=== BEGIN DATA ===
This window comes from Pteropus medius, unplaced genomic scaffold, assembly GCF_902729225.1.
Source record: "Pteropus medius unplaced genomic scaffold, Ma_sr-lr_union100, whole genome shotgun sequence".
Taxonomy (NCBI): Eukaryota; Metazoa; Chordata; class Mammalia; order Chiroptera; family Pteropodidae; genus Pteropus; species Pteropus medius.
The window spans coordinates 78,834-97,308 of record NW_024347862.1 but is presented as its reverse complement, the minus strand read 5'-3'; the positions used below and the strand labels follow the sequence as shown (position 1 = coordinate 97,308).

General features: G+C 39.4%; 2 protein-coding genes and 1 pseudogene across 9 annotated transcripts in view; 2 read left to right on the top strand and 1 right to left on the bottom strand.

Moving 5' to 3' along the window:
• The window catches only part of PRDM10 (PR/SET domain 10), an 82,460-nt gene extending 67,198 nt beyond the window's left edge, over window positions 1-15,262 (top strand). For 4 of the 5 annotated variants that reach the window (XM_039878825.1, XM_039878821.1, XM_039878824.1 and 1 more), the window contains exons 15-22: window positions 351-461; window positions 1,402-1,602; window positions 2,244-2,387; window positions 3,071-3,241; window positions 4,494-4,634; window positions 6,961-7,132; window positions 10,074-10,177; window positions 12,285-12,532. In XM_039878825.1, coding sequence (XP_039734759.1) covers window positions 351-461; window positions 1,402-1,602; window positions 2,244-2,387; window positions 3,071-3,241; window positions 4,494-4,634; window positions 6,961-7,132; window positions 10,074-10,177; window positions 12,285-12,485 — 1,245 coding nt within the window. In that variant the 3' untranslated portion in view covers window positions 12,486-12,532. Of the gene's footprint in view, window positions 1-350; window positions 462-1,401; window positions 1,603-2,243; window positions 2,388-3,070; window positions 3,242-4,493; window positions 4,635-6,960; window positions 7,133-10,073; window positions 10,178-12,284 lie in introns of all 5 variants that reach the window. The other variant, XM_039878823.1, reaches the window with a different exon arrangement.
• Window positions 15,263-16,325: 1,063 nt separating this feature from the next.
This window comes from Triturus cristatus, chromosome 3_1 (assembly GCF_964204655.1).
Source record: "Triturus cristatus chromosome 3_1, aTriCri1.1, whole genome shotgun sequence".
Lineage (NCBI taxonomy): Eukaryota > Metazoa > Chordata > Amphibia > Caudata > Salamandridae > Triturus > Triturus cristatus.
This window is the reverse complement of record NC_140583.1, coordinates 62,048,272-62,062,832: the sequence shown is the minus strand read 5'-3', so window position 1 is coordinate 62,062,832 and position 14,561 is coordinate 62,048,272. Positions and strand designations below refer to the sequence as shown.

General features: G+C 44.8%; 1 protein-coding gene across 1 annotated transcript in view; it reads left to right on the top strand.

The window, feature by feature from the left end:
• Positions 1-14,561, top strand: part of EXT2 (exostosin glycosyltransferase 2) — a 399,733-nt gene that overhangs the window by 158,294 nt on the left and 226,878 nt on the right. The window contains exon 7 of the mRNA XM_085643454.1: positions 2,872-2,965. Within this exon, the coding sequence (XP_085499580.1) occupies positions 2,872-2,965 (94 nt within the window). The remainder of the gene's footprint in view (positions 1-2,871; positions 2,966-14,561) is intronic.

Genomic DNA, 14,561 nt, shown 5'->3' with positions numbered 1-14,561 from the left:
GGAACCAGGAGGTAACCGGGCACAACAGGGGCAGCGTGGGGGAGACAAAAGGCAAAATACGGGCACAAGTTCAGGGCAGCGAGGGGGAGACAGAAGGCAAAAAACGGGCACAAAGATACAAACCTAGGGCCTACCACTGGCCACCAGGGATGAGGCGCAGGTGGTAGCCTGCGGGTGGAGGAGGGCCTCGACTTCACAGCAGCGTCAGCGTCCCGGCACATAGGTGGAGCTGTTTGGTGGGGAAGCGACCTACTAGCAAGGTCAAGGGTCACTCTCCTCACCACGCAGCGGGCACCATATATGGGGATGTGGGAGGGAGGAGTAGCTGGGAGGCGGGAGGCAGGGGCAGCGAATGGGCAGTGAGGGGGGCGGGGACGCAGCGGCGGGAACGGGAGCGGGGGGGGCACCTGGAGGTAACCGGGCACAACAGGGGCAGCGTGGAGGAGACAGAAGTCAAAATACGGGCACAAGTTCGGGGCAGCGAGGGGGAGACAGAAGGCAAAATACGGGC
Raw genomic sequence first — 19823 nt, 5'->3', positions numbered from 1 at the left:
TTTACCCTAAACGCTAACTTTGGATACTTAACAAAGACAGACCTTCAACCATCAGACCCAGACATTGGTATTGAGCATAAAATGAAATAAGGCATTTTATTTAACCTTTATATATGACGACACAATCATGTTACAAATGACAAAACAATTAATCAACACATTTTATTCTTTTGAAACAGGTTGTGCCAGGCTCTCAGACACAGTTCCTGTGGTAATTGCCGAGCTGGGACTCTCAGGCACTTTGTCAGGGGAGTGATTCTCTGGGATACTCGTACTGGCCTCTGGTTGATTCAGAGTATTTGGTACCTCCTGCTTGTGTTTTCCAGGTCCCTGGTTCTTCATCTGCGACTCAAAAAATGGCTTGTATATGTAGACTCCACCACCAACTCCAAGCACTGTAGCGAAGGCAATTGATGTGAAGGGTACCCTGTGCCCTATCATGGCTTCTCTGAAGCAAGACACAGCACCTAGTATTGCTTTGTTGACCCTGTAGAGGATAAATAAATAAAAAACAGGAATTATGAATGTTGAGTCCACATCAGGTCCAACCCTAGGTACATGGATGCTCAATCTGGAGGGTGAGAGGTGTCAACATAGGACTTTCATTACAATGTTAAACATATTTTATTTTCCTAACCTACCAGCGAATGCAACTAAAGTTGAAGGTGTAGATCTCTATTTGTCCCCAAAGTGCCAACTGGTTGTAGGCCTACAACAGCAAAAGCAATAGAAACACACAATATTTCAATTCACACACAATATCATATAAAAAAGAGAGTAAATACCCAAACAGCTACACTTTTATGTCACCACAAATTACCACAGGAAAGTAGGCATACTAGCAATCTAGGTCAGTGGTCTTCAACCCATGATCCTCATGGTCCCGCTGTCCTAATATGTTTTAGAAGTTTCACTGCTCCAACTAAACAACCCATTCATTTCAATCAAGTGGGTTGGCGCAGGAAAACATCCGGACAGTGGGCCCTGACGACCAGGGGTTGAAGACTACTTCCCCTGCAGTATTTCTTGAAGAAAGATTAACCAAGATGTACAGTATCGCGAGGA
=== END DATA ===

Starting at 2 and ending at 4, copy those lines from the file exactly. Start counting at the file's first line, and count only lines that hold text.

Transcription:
Source record: "Pteropus medius unplaced genomic scaffold, Ma_sr-lr_union100, whole genome shotgun sequence".
Taxonomy (NCBI): Eukaryota; Metazoa; Chordata; class Mammalia; order Chiroptera; family Pteropodidae; genus Pteropus; species Pteropus medius.
The window spans coordinates 78,834-97,308 of record NW_024347862.1 but is presented as its reverse complement, the minus strand read 5'-3'; the positions used below and the strand labels follow the sequence as shown (position 1 = coordinate 97,308).